An Examination of the Causes and Treatment for Osteoporosis

If you are an older woman and you have learned that you have osteoporosis, don’t panic! There are several things that you can do to halt or minimize the progression of this disease. However, it is important to give a word of wisdom on the steps that any woman can do to help prevent this disease. The symptoms of osteoporosis are not the typical in your face signs that you might recognize in other conditions, such as a sudden growth, or even chest pain that can signal other gastro or heart related disease. No matter the age, every female should be aware of the different influences which include the medicinal and medical diseases associated with the development of osteoporosis. Remember treatment with medications can go a long way in coping with the effects of osteoporosis. Also, taking steps early can lessen the severity because of an informed mind about prevention.

What is Osteoporosis?

The word osteoporosis means a thinning of bone. But it does not begin with the exterior of the bone. The lack of calcium, phosphorus and other need minerals are what begin to break the bone down internally, this occurs because of a multitude of reasons. It can be compared by analogy to the building material industry. For example, when steel is used to support a structure, and it is exposed to the elements of rain over a continual time frame, rust will begin to set in and eventually corrode the outside and weakening the frame, allowing for collapse. However, with osteoporosis the opposite point of origin for deterioration begins – from the inside!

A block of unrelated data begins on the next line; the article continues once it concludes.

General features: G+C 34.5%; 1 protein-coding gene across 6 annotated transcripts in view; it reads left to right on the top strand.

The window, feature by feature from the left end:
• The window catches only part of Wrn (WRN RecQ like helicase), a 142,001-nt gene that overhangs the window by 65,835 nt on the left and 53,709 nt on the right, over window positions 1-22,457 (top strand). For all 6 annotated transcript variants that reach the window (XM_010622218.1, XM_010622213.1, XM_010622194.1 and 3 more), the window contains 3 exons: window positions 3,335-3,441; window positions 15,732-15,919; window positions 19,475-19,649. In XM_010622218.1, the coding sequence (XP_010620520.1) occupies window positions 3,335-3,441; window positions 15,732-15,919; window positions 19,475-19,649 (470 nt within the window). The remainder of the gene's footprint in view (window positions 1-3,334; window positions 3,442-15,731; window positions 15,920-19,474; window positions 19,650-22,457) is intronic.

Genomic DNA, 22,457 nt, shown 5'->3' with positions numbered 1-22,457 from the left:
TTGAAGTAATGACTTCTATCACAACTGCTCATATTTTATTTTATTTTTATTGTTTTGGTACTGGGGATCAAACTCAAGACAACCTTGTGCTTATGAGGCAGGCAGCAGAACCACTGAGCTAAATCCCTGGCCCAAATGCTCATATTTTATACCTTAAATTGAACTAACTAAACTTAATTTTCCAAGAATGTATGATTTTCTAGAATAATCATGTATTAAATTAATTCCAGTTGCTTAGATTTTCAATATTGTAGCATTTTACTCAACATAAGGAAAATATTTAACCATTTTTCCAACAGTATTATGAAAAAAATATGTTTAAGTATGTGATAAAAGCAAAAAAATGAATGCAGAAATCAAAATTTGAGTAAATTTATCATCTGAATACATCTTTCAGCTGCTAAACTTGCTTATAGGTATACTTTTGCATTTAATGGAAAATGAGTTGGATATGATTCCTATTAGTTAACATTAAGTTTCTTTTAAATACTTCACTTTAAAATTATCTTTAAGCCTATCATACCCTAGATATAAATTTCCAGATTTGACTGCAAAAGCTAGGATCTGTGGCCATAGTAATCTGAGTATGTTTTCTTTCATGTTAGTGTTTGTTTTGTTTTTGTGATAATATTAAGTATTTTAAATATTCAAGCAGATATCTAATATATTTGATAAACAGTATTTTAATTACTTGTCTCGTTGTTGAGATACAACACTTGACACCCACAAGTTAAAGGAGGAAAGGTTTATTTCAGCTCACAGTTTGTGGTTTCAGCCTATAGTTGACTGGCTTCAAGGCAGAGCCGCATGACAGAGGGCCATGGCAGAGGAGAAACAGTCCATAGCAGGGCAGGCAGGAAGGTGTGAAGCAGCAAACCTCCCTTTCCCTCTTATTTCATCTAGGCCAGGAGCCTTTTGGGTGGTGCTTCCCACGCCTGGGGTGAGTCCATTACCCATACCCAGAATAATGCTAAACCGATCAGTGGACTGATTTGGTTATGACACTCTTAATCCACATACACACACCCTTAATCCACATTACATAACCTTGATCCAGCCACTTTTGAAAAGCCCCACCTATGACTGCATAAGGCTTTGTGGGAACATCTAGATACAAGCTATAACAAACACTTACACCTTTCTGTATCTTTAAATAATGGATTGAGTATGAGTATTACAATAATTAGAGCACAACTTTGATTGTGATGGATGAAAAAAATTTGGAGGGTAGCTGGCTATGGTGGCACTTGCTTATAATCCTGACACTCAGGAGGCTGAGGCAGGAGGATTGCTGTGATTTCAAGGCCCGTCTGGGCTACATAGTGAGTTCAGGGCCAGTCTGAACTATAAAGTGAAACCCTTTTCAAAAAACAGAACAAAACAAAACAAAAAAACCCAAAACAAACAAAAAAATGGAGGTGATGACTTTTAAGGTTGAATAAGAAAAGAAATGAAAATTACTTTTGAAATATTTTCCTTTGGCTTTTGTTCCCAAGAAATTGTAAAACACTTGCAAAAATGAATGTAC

Signs and Symptoms

The danger of the early stages of osteoporosis is that it goes un-noticed, and therefore un-treated. Whether osteoporosis is caused by treatment with medications for other diseases, the effects of disease there are some overt symptoms that do occur once the bones are beginning to be affected by osteoporosis. Some of the later signs are:

o A shorting in height because the bones are becoming depressed from loosing mass in the neck, spinal vertebra and hips. A noticeable stooping and the osteoporosis hump will begin to develop in the upper mid back area. Constant back pain will accompany the continuing deterioration.
o Continual fractures or breaks of bone anywhere in the body, especially in the wrist, hips or feet.

General Exposure Risks

Knowing what to look for concerning your potential risk of developing osteoporosis is the first step toward halting its progression if it does develop. Some of the general causes are:

o Gender – Because women are born with lower bone mass, live longer and will go through menopause, they are more inclined to develop osteoporosis.
o Age
o Genetics/Family History – If there is a family member that has developed it, you are at a higher risk, for example a mother, grandmother or older sibling.
o Tobacco Use
o Menstrual Issues – If problems occur such as earlier or later than normal menstruation, fluctuations in cycles, or a decrease or stoppage in cycles because of surgery before your mid forties you are at risk.